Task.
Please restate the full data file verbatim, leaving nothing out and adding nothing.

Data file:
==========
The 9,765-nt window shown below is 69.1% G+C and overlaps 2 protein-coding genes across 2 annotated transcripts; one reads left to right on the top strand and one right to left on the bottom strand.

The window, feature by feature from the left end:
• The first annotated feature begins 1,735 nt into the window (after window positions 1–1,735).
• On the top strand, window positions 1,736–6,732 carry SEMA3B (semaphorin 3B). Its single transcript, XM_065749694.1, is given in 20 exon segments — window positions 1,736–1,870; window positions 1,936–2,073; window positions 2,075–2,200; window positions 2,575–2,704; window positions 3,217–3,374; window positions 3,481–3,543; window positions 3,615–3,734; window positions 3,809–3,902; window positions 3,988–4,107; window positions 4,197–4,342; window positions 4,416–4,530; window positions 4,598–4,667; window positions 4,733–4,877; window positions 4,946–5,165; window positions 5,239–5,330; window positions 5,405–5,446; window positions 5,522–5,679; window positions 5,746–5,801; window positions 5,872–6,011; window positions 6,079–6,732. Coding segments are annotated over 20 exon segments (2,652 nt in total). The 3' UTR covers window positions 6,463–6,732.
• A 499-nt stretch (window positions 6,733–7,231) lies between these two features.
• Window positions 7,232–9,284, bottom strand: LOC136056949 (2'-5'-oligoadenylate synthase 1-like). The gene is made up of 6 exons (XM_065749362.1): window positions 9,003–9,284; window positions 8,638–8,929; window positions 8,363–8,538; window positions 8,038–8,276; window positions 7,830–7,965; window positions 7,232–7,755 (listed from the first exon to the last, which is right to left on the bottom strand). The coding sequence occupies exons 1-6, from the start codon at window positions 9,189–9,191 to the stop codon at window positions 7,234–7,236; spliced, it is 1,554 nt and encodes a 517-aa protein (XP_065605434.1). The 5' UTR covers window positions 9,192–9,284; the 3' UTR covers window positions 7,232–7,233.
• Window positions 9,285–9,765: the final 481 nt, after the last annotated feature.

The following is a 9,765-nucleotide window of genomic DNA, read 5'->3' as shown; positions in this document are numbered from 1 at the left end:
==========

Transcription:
The 9,765-nt window shown below is 69.1% G+C and overlaps 2 protein-coding genes across 2 annotated transcripts; one reads left to right on the top strand and one right to left on the bottom strand.

The window, feature by feature from the left end:
• The first annotated feature begins 1,735 nt into the window (after window positions 1–1,735).
• On the top strand, window positions 1,736–6,732 carry SEMA3B (semaphorin 3B). Its single transcript, XM_065749694.1, is given in 20 exon segments — window positions 1,736–1,870; window positions 1,936–2,073; window positions 2,075–2,200; window positions 2,575–2,704; window positions 3,217–3,374; window positions 3,481–3,543; window positions 3,615–3,734; window positions 3,809–3,902; window positions 3,988–4,107; window positions 4,197–4,342; window positions 4,416–4,530; window positions 4,598–4,667; window positions 4,733–4,877; window positions 4,946–5,165; window positions 5,239–5,330; window positions 5,405–5,446; window positions 5,522–5,679; window positions 5,746–5,801; window positions 5,872–6,011; window positions 6,079–6,732. Coding segments are annotated over 20 exon segments (2,652 nt in total). The 3' UTR covers window positions 6,463–6,732.
• A 499-nt stretch (window positions 6,733–7,231) lies between these two features.
• Window positions 7,232–9,284, bottom strand: LOC136056949 (2'-5'-oligoadenylate synthase 1-like). The gene is made up of 6 exons (XM_065749362.1): window positions 9,003–9,284; window positions 8,638–8,929; window positions 8,363–8,538; window positions 8,038–8,276; window positions 7,830–7,965; window positions 7,232–7,755 (listed from the first exon to the last, which is right to left on the bottom strand). The coding sequence occupies exons 1-6, from the start codon at window positions 9,189–9,191 to the stop codon at window positions 7,234–7,236; spliced, it is 1,554 nt and encodes a 517-aa protein (XP_065605434.1). The 5' UTR covers window positions 9,192–9,284; the 3' UTR covers window positions 7,232–7,233.
• Window positions 9,285–9,765: the final 481 nt, after the last annotated feature.

The following is a 9,765-nucleotide window of genomic DNA, read 5'->3' as shown; positions in this document are numbered from 1 at the left end: